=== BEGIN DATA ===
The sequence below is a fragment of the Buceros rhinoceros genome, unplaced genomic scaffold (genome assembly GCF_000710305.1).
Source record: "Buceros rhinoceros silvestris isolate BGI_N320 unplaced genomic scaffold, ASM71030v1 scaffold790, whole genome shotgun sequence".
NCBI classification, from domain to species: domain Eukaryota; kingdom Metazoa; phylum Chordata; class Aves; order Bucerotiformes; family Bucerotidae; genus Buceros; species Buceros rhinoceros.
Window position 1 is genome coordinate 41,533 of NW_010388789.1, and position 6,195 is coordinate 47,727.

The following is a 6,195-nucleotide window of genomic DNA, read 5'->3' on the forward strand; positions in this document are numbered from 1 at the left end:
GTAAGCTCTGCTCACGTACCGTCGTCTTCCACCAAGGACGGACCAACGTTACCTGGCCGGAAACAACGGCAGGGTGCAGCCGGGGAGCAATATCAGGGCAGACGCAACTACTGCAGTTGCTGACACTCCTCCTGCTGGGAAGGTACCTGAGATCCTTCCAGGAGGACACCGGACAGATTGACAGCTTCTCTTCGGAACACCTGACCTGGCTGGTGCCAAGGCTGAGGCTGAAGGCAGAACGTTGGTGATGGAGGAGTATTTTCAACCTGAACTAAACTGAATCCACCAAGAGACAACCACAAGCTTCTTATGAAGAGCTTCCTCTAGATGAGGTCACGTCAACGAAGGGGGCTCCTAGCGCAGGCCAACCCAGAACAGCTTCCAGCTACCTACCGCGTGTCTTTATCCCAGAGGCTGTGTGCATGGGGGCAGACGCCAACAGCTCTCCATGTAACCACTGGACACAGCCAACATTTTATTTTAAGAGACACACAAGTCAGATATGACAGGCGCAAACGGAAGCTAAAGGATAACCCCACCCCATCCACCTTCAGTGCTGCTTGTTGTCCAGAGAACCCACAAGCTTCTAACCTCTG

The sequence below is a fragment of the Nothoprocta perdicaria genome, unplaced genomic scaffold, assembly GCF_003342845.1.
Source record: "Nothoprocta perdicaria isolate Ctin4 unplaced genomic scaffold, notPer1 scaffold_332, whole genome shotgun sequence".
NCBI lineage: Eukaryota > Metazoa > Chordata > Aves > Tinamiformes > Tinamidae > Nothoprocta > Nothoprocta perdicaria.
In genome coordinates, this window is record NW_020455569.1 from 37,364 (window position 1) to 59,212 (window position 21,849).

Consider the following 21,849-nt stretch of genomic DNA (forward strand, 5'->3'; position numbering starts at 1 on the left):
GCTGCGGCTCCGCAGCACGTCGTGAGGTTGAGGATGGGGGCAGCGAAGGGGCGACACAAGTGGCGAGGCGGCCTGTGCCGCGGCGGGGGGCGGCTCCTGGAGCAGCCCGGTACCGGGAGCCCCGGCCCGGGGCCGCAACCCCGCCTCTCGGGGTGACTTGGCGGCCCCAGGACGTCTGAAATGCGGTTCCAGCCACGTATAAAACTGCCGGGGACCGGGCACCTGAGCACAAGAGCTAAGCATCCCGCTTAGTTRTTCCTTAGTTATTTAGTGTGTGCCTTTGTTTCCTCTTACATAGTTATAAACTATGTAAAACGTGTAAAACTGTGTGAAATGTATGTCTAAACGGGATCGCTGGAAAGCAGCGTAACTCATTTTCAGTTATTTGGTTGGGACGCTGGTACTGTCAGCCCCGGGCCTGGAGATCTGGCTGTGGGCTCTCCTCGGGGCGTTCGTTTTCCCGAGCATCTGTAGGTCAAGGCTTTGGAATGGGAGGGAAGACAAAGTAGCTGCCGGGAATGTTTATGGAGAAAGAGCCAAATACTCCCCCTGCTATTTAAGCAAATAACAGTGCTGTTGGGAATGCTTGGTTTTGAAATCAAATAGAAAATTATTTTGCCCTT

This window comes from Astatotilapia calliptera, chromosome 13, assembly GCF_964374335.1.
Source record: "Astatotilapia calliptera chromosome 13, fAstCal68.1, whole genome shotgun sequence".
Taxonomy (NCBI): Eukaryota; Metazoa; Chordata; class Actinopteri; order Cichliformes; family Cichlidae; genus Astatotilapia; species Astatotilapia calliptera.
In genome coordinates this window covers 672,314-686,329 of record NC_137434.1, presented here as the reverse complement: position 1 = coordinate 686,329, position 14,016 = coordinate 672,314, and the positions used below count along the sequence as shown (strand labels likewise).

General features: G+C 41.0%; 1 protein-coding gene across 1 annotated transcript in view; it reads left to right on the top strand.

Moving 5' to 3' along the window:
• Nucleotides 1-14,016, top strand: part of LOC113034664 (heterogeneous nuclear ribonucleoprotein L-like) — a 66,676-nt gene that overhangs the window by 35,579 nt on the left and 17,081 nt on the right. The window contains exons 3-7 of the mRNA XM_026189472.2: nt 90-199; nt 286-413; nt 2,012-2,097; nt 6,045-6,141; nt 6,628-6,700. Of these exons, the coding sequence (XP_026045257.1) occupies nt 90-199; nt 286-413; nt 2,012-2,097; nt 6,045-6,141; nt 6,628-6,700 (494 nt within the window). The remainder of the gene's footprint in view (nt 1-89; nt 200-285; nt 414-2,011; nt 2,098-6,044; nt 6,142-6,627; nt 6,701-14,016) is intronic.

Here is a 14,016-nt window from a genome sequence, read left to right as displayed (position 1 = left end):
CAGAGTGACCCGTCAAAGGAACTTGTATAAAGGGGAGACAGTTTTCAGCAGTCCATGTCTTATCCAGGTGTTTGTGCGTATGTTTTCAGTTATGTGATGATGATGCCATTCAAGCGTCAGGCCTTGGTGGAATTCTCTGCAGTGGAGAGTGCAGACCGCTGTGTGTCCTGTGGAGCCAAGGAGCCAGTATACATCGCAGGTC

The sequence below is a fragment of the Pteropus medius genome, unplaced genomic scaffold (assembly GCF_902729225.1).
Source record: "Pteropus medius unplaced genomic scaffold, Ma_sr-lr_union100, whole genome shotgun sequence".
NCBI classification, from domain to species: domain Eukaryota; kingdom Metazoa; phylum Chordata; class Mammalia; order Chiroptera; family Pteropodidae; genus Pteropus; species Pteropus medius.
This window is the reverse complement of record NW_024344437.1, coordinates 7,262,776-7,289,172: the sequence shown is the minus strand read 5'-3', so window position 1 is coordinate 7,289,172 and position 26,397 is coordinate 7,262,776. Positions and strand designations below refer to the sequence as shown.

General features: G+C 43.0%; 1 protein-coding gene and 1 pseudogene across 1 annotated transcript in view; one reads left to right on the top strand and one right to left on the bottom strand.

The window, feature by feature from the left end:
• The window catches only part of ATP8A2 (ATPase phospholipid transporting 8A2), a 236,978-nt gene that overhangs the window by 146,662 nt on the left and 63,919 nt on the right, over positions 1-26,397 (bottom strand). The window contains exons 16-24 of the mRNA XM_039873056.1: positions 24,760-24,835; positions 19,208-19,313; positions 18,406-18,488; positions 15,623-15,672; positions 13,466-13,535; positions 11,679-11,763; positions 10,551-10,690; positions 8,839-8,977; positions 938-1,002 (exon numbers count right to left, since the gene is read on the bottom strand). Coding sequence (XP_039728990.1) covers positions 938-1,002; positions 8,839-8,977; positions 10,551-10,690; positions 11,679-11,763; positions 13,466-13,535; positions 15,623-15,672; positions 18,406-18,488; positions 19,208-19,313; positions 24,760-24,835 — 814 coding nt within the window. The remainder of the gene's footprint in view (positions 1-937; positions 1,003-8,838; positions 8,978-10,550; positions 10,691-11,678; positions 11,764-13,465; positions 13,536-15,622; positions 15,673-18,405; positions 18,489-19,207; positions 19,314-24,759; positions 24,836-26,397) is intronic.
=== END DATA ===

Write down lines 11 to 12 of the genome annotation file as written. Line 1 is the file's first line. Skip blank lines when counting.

Consider the following 21,849-nt stretch of genomic DNA (forward strand, 5'->3'; position numbering starts at 1 on the left):
GCTGCGGCTCCGCAGCACGTCGTGAGGTTGAGGATGGGGGCAGCGAAGGGGCGACACAAGTGGCGAGGCGGCCTGTGCCGCGGCGGGGGGCGGCTCCTGGAGCAGCCCGGTACCGGGAGCCCCGGCCCGGGGCCGCAACCCCGCCTCTCGGGGTGACTTGGCGGCCCCAGGACGTCTGAAATGCGGTTCCAGCCACGTATAAAACTGCCGGGGACCGGGCACCTGAGCACAAGAGCTAAGCATCCCGCTTAGTTRTTCCTTAGTTATTTAGTGTGTGCCTTTGTTTCCTCTTACATAGTTATAAACTATGTAAAACGTGTAAAACTGTGTGAAATGTATGTCTAAACGGGATCGCTGGAAAGCAGCGTAACTCATTTTCAGTTATTTGGTTGGGACGCTGGTACTGTCAGCCCCGGGCCTGGAGATCTGGCTGTGGGCTCTCCTCGGGGCGTTCGTTTTCCCGAGCATCTGTAGGTCAAGGCTTTGGAATGGGAGGGAAGACAAAGTAGCTGCCGGGAATGTTTATGGAGAAAGAGCCAAATACTCCCCCTGCTATTTAAGCAAATAACAGTGCTGTTGGGAATGCTTGGTTTTGAAATCAAATAGAAAATTATTTTGCCCTT